September 20, 2009

"Unending Duration" - Peter Gidal's "Clouds" (1969)

 Clouds (1969) 
1969, 10 min, silent, b&w 

"The anti-illusionist project engaged by Clouds is that of dialectic materialism. There is virtually nothing on screen, in the sense of in screen. Obsessive repetition as materialist practice not psychoanalytical indulgence." - Peter Gidal, November, 1975.  
(via UbuWeb)

"The question of making things difficult for the spectator in my films is absolutely crucial and historically so, because that is where the break always comes. In the cinema, more than any other art form, the question of difficulty is always raised. With other things there are conventions: for example, it's okay to spend until two o'clock in the morning checking a difficult footnote in a book; difficult paintings are okay because you can walk past them in seconds. But film has an authoritarian structure built into its mechanism in terms of time, being held there for a period of time, which is why most film goes out of its way to avoid precisely that as an issue, whereas my work goes out of its way to raise it as one." - Peter Gidal  (via Screenonline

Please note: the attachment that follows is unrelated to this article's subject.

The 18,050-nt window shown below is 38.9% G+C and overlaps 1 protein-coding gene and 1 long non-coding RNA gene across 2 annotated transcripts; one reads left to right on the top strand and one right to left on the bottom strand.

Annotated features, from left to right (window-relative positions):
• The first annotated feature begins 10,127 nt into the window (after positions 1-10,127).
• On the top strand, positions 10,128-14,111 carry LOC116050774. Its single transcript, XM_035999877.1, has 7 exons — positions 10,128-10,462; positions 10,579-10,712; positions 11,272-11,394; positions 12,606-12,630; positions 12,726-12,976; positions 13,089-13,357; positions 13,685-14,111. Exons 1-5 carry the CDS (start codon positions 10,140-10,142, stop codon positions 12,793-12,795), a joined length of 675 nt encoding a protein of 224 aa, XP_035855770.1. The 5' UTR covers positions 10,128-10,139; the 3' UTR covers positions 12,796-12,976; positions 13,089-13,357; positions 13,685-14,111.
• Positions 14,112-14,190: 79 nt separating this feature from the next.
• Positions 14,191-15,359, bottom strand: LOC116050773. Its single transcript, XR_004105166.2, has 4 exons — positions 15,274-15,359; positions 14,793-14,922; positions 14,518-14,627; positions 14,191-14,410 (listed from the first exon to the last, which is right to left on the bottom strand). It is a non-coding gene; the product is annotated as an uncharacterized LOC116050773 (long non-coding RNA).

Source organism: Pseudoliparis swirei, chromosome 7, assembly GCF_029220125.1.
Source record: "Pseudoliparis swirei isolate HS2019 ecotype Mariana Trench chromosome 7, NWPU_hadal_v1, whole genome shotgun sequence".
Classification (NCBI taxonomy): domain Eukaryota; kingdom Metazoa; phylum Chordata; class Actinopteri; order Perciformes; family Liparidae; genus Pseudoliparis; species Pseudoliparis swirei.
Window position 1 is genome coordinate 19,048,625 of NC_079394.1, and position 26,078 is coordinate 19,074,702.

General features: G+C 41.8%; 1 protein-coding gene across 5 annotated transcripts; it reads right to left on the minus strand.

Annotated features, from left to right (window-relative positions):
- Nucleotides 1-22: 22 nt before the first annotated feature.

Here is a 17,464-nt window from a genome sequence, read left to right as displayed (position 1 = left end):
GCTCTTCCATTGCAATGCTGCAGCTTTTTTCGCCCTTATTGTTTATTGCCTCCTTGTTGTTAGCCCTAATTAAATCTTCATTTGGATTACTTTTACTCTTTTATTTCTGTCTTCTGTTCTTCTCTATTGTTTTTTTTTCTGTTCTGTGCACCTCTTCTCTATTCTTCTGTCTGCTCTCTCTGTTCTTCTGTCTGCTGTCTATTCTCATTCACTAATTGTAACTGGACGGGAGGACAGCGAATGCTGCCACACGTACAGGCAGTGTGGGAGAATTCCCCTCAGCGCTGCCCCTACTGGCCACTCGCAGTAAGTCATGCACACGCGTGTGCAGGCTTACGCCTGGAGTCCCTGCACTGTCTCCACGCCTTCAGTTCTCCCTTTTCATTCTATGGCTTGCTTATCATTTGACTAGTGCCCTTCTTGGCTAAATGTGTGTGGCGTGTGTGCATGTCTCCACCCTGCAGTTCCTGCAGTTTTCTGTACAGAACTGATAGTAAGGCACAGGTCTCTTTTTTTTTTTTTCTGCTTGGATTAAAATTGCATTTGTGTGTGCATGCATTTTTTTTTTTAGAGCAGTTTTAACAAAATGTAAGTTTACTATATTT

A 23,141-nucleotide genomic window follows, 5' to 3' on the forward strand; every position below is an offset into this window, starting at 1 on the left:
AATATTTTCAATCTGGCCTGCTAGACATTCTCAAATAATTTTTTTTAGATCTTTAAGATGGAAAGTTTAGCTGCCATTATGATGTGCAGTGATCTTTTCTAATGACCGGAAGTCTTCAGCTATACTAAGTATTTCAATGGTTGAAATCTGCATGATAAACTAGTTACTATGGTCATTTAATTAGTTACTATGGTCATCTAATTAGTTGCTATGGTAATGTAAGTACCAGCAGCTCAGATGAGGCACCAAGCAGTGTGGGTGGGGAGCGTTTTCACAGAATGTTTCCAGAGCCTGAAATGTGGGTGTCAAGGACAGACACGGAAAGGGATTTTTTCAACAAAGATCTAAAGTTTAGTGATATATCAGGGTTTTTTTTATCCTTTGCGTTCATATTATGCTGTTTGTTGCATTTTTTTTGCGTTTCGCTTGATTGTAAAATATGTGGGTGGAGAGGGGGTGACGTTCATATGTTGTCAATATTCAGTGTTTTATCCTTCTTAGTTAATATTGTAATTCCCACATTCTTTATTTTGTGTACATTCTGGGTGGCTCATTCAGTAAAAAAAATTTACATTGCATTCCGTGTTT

"It (unending duration) positions the viewer in a place of seeing, i.e. perception, without conflating that into knowing (as it is one extreme function, not the whole), without mixing the two up. The separation of the two underlies avant-garde film from Warhol on." - Peter Gidal, 1981.  (via Luxonline)

Gidal's essay, "Theory and Definition of Structural / Materialist Film" (1976), here.

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